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Five Common Mistakes Made When Preparing for Retirement

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In relation to retirement, not having a retirement plan is one of the most detrimental mistakes a person can make and is often the root of retirement difficulties and regrets. However, even those that have a retirement plan may be making some very basic and common mistakes when retirement planning. This is why many individuals are opting to work with professional financial advisors to address any concerns about their existing retirement planning decisions and ensure the most comfortable retirement possible.

Retirement isn't as simple as just making sure that enough money has been accumulated to last the individual(s) through retirement years, as many elements can affect accumulated retirement funds. Inflation, debt, insurance, alternative income sources, and retirement fund protection are all elements that can have large impacts on the bottom line of a retirement plan. Ironically, these elements are also the source of some of the most common mistakes that individuals make when preparing for their retirement years. Here's a look at how these common mistakes impact retirement and how advisors typically address them.

Forgetting About Inflation
There's no doubt that inflation will eventually eat away at even the most prudently saved funds unless steps are taken to protect against it. A professional advisor might recommend portals that are adjusted or return above inflation. Treasury Inflation-Protected Securities (TIPS) is a type of government bond that promises a return rate above inflation. Social Security payments and some pensions and annuities automatically adjust for inflation on a yearly basis.

Retiring Under Too Much Debt
Americans are increasingly entering their retirement years under a heavy load of mortgage, credit card, and other sources of debt. Carrying this debt into a retirement means that the retirement funds will not only need to support current spending, but past expenditures and accumulating interest on the debt as well. This is a lot to ask from most retirement funds. So, financial planners typically recommend avoiding retirement until these sources of debt are completely paid off.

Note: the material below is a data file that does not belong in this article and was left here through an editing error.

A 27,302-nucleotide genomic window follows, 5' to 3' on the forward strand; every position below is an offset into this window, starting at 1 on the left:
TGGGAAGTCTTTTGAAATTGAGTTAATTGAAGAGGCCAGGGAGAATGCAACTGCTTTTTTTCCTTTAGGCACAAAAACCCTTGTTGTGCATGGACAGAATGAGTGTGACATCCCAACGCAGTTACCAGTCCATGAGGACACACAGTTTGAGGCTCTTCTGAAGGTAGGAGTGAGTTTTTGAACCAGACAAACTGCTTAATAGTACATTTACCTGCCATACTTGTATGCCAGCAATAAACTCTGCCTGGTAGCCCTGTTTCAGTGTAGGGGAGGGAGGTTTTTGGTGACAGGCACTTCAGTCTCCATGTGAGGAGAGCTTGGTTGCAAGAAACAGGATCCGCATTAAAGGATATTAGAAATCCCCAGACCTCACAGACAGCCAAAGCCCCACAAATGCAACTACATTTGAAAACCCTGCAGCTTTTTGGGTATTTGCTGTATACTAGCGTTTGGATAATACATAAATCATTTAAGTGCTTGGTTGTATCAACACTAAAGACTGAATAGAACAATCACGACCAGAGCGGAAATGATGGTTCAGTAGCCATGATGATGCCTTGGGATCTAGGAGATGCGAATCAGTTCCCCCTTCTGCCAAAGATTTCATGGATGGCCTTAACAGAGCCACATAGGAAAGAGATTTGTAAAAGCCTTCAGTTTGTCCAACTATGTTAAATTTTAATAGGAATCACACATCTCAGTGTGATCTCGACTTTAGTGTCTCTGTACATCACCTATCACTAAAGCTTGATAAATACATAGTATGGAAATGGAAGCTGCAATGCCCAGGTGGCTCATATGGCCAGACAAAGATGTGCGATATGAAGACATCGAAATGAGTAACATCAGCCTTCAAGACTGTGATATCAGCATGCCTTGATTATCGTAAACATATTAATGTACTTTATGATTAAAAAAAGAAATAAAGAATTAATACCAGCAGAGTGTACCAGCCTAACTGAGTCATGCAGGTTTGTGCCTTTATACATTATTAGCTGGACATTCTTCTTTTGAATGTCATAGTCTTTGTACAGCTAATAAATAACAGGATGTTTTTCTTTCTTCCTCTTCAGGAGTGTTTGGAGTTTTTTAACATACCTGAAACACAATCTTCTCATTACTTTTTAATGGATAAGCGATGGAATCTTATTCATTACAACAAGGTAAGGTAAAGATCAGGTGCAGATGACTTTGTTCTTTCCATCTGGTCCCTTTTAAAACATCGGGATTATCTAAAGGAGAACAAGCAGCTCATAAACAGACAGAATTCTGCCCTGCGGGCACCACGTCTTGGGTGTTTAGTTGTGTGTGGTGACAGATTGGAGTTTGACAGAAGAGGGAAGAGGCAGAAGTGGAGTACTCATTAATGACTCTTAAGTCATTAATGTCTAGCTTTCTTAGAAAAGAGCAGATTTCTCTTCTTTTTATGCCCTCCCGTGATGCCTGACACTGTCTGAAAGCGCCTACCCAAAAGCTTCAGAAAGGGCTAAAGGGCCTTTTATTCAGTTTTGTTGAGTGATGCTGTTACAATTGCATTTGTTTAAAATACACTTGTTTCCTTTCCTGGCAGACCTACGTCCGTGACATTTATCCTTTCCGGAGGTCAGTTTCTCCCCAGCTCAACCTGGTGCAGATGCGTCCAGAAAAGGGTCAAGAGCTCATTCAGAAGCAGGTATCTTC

Having Inadequate Insurance
Many individuals feel a false sense of security in knowing that they will most likely be eligible for Medicare once they're 65-years-old. However, even with Medicare coverage, the retiree will still be paying costly premiums, coinsurance, and deductibles if supplemental insurance isn't purchased. The retiree will also be left with many common health care expenses, such as hearing devices, eye glasses, and long-term care stays of greater than 100 days, that aren't covered under Medicare. It's recommended for any individual dealing with significant assets to seek the guidance of a professional financial advisor to best protect their assets.

Relying Too Heavily On A Single Source Of Income
When a retirement plan hinges on income from a single source, there's always a risk that the retiree could lose large portions, if not all, of the funds if the income source loses its value. Diversifying with various sources of retirement income can help lessen the likelihood of a retiree losing all their income in one swift swoop. Many financial planners recommend having between four and six sources of retirement income. These sources may be in the form of an IRA, CD, 401 (k), royalty income, cash investment, personal investment, or rental property investment. Social Security payments, annuity payments, and pension payments would be examples of guaranteed sources.

Failing To Protect Savings
Most experts recommend for individuals to start focusing on protecting what they've saved when they are around five to ten years from retiring. This protection may include reducing risk by avoiding early withdrawals; curbing saving-related taxes and fees; and moving assets toward conservative investments, Roth and traditional retirement accounts, and low-cost investments.




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